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US seeks to beat China in AI arms race to develop autonomous robots, weapons systems

  The United States aims to beat China in the artificial intelligence arms race to develop and deploy the first autonomous robots. The U.S. ...

 The United States aims to beat China in the artificial intelligence arms race to develop and deploy the first autonomous robots.

The U.S. Department of Defense has scaled up efforts to produce fully autonomous weapons systems, including drones, aircraft, water vessels, and other defense systems, The Hill reported last month. 

In August, Deputy Secretary of Defense Kathleen Hicks unveiled the "replicator" initiative, which will use the agency's existing funding to advance defense technology to surpass China's efforts to develop similar weapons systems.

Hicks noted that China has "more ships, more missiles, more forces" and "has spent the last 20 years building a modern military carefully crafted to blunt the operational advantages we've enjoyed for decades."

The replicator initiative aims to "field attritable autonomous systems at a scale of multiple thousands, in multiple domains, within the next 18-to-24 months."

A report from Reuters explained that the DOD's AI programs "amount to the development of killer robots to fight in tandem with human decision makers." 

The Special Competitive Studies Project, a panel led by former Google Chairman Eric Schmidt, released a May report explaining that China's attempts to develop similar autonomous technology could result in a "shift in the balance of power globally, and a direct threat to the peace and stability that the United States has underwritten for nearly 80 years in the Indo-Pacific."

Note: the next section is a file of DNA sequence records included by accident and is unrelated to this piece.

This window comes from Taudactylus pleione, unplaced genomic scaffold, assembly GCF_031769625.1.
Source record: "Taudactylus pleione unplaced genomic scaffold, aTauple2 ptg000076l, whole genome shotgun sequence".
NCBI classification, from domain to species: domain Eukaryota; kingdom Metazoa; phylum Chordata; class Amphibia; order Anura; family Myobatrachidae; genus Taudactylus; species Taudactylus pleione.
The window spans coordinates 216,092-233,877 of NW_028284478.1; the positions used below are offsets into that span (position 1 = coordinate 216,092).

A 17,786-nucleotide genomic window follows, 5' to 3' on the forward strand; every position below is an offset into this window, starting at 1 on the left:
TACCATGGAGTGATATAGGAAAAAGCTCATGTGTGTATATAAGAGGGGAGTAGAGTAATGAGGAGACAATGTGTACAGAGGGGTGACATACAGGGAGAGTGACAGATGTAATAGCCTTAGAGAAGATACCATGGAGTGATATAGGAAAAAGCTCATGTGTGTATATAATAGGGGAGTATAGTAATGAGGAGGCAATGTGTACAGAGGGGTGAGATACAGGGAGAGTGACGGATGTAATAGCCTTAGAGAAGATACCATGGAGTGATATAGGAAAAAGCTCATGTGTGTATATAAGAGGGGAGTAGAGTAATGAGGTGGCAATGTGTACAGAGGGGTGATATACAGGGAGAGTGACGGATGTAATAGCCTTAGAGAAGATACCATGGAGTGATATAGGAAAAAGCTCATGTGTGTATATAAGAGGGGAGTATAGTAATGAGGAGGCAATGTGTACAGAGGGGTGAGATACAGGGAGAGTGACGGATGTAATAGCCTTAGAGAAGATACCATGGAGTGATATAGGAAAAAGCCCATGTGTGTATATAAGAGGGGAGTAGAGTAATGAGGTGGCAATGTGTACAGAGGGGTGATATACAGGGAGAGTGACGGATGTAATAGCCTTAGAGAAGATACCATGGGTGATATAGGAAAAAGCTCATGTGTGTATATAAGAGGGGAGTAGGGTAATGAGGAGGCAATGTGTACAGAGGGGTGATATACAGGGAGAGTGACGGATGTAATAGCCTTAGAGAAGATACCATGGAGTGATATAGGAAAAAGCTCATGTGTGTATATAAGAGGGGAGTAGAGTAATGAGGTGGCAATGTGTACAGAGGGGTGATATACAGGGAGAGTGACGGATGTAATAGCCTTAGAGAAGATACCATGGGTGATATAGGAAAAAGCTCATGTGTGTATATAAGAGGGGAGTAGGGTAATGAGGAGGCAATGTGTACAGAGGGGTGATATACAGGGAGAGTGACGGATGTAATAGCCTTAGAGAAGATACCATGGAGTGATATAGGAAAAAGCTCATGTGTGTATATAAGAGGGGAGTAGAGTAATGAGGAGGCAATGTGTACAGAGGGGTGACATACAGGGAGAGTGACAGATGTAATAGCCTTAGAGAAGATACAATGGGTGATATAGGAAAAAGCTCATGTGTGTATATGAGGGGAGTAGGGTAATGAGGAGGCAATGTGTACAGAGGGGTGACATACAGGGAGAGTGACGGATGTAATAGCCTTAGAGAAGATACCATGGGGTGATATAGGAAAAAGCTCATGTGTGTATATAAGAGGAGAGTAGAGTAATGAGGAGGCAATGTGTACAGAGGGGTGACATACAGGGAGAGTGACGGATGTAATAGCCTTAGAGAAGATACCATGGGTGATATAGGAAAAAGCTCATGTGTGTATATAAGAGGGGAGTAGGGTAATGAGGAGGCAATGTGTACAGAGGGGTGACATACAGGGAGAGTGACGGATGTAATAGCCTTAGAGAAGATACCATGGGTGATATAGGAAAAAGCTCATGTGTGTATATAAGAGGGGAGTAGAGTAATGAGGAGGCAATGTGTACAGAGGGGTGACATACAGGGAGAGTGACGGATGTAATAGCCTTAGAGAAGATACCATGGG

Pioneer Development Group's chief analytics officer, Christopher Alexander, told Fox News Digital, "The race with China to build autonomous weapons systems is the defining defense challenge of the next 100 years."

Alexander emphasized the importance of the country's speedy development of autonomous weapons, particularly amid an ongoing military recruiting crisis.

"The U.S. military is plagued by recruiting problems and that is not likely to be solved soon, if ever. The faster we move to primarily autonomous force, the better for our global military standing," he said.

Ziven Havens, policy director for the Bull Moose Project, told the outlet, "The United States is currently in yet another arms race, except this time it is against China, instead of the Soviet Union."

"Military technology powered by artificial intelligence is going to forever change warfare," he added. "The current state of the world, paired with a potential military conflict in Taiwan, further proves that the U.S. being anything but the leader of this technology will make America and our allies less safe."

Currently, there are no international treaties limiting the use and development of AI-powered weapons. Center for Advanced Preparedness and Threat Response Simulation founder Phil Siegel explained that he anticipates regulations will be implemented in the near future.

"I also expect that all use of unmanned weapons will be negotiated under the international articles of war like nuclear weapons and chemical weapons and certain tactical weapons," Siegel told Fox News Digital.

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